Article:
COLLECTING A JUDGMENT FROM A VIRGINIA LLC – EXPLAINING JUDGMENT LIENS AND CHARGING ORDERS.
Published by admin posted in
on October 9th 2020
We at Fox and Moghul often receive queries by individuals, companies (LLCs, LP, S/C Corps) either facing an imminent judgment, or having already been subjected to a civil judgment in a court of law. In such cases, it is important for the judgment-debtor to be aware of the following key issues.
When an individual receives a judgment the outcome of the court case has been decided. Once a judgement is granted a judgement creditor seeks to enforce this judgement. The aid of the court allows for enforcement techniques to receive payment, for example, attachments and garnishments. Payment on a judgement is important because a judgement becomes public record and will also appear on credit reports.
What is a Judgement Lien?
A judgement lien is classified as a judicial lien which means that a creditor is able to foreclose on the property to which the judgement lien is attached.
Judgment Liens Attached to Real Estate
For a judgement lien to attach to real estate, the lien will have to appear in county land records from when it was originally filed in the land records. In the commonwealth of Virginia, judgements will automatically be filed in the land records of a county.
In Virginia, a judgment lien can be attached to real estate, and not to personal property as stated by Virginia Code §8.01-251(c), §8.01-458 and §8.01-446. The judgement liens that are attached to real estate are county specific. This means a judgement lien will only attach to the real estate property in the county where it was filed. Once the judgement is in the county land records, the judgement lien is then attached to any real estate that the debtor owns in that county. The judgement incurs interest at the rate of the judgement. The judgement rate in the commonwealth of Virginia is 6%. Lastly, the creditor can foreclose and the property to which the judgement lien is attached can be auctioned through a court process.
Judgment Liens Attached to Personal Property
For a judgement lien to attach to personal property, the type of personal property is important in determining the attachment of the judgement lien. For example, types of personal property include homes and vehicles. Personal property and ownership go hand in hand which is why it is more difficult to attach a judgement lien to personal property since ownership can switch between individuals. In order for the lien to attach, the creditor for the judgement lien has to know the identity of the individual (s) and the location of the property before the lien attaches.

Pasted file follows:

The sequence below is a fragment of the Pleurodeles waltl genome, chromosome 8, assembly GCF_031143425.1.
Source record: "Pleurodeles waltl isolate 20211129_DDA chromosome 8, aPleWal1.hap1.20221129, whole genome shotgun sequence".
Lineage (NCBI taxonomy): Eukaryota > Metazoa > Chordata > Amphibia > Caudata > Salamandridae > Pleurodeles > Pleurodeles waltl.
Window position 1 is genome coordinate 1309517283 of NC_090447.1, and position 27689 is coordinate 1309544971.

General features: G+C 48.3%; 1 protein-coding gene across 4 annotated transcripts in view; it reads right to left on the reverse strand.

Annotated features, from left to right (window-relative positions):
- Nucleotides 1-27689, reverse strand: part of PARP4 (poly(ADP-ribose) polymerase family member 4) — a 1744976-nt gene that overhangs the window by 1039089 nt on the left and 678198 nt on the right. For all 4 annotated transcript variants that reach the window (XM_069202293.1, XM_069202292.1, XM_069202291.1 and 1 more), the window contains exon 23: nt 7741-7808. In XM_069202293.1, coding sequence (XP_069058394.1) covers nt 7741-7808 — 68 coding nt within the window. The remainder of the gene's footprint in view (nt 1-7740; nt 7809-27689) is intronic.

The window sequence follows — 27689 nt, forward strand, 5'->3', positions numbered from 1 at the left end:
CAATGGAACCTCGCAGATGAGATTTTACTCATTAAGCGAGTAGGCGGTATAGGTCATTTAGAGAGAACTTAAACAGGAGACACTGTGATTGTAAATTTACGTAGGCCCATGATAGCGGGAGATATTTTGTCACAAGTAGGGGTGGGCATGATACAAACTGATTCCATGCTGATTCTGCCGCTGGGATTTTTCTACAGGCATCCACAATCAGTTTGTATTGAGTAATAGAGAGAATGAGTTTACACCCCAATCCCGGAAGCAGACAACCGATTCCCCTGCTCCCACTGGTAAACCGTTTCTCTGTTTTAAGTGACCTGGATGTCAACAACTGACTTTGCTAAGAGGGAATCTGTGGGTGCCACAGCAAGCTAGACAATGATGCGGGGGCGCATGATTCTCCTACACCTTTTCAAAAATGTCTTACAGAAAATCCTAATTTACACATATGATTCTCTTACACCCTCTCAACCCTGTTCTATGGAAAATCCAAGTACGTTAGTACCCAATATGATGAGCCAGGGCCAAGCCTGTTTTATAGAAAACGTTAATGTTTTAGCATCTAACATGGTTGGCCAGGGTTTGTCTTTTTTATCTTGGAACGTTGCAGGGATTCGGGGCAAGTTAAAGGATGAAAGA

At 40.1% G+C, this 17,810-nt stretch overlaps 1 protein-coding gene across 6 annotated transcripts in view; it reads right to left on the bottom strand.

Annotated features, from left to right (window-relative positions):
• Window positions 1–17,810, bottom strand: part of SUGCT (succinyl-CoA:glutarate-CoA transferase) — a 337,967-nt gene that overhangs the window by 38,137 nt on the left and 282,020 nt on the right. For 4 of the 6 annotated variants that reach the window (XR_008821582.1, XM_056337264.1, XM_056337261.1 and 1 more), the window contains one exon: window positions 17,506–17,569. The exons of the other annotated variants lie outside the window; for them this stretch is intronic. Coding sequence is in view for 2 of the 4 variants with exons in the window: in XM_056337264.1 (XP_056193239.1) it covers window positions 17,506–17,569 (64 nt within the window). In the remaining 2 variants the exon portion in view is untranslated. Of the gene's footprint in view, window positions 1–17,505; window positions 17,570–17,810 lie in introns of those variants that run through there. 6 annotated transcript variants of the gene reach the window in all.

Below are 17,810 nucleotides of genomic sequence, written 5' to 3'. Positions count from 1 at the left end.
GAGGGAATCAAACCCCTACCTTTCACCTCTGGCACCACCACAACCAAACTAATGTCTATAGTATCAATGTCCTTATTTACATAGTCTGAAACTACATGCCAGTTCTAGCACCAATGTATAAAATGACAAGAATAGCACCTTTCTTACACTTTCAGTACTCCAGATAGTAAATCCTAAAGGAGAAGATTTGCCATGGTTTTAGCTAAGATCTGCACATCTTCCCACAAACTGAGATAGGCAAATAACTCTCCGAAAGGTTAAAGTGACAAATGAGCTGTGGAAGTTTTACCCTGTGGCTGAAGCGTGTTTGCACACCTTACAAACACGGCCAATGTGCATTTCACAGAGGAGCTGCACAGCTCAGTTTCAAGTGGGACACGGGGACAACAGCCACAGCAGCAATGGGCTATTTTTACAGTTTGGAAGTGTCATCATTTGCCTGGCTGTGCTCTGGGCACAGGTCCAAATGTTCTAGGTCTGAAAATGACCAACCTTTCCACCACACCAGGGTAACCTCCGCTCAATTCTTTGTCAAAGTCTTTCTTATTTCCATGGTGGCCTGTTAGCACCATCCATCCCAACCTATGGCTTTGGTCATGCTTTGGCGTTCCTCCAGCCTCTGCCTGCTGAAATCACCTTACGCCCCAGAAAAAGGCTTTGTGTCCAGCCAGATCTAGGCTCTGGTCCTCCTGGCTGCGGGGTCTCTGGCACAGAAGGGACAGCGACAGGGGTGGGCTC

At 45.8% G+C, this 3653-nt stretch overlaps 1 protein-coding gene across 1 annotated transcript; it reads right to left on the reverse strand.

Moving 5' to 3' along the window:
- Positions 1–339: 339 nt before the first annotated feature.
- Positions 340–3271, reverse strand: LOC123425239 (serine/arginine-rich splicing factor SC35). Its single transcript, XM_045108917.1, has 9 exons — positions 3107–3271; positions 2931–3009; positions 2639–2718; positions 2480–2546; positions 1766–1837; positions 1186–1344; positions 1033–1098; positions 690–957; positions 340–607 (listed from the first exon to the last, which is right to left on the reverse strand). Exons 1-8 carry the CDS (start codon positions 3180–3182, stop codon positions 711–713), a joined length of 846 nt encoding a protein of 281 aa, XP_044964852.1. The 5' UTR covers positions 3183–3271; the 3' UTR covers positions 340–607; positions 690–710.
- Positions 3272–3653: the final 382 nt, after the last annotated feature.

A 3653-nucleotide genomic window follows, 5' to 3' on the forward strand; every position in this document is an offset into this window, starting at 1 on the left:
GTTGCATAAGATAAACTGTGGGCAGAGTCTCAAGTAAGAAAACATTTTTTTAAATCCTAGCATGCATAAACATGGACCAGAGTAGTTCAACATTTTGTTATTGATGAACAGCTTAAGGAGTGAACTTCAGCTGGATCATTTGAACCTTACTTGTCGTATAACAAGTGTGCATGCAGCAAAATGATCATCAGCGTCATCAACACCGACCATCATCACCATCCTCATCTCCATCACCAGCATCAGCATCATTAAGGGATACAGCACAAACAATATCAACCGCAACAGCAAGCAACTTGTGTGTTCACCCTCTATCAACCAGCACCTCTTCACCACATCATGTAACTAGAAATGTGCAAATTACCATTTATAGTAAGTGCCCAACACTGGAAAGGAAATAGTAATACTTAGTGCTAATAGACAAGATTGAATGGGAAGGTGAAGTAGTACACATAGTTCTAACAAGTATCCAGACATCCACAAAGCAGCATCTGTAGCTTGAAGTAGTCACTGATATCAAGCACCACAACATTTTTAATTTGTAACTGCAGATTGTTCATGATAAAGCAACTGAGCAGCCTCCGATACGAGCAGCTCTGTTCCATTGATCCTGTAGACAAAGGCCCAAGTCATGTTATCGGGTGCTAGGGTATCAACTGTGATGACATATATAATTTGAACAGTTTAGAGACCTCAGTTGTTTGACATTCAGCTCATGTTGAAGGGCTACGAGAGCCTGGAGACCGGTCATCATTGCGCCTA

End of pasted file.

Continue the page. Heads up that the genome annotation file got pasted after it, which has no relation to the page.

Conclusion of Judgement Liens
In the commonwealth of Virginia, judgement liens are only enforced for a total of twenty years. The time frame can be extended but a motion with the court would have to be filed before the expiration date that is listed on the original judgement or on a previous extension of the judgement lien.
What is an LLC Charging Order and How Does it Work in the Judgement Context?
Collections with LLCs follow a different framework under the law. According to Virginia Code § 13.1-1041.1. a charging order is “a member’s transferable interest subject to charging order.” For the creditor whose judgement lien is attached to a limited liability company, the charging order will satisfy the unpaid debts of the debtor. The charging order restricts creditors from seizing the limited liability company’s assets and also ensures that creditors can not pressure a limited liability company to distribute payment to additional liabilities.
VA Statute on Charging Orders
In Virginia, a charging order is a lien on an individual’s membership in a transferable interest in an LLC, not a transfer. The only time a transfer could occur is if the judgement creditor forecloses on the lien. The Virginia LLC Act requires that once a charging order was entered, the judgement creditor can collect from the judgement of the member’s transferable interest.
How to Deter Judgment Creditors
In order to prevent a judgement lien being filed against you, one can set up a payment plan, dispute the debt or file for bankruptcy. If a judgement lien was already filed against you, one can file a suit in court to vacate the judgement, pay the judgement through a satisfaction of judgement by the court or file for bankruptcy.
For more information on this complex issue, please contact our office for a consult.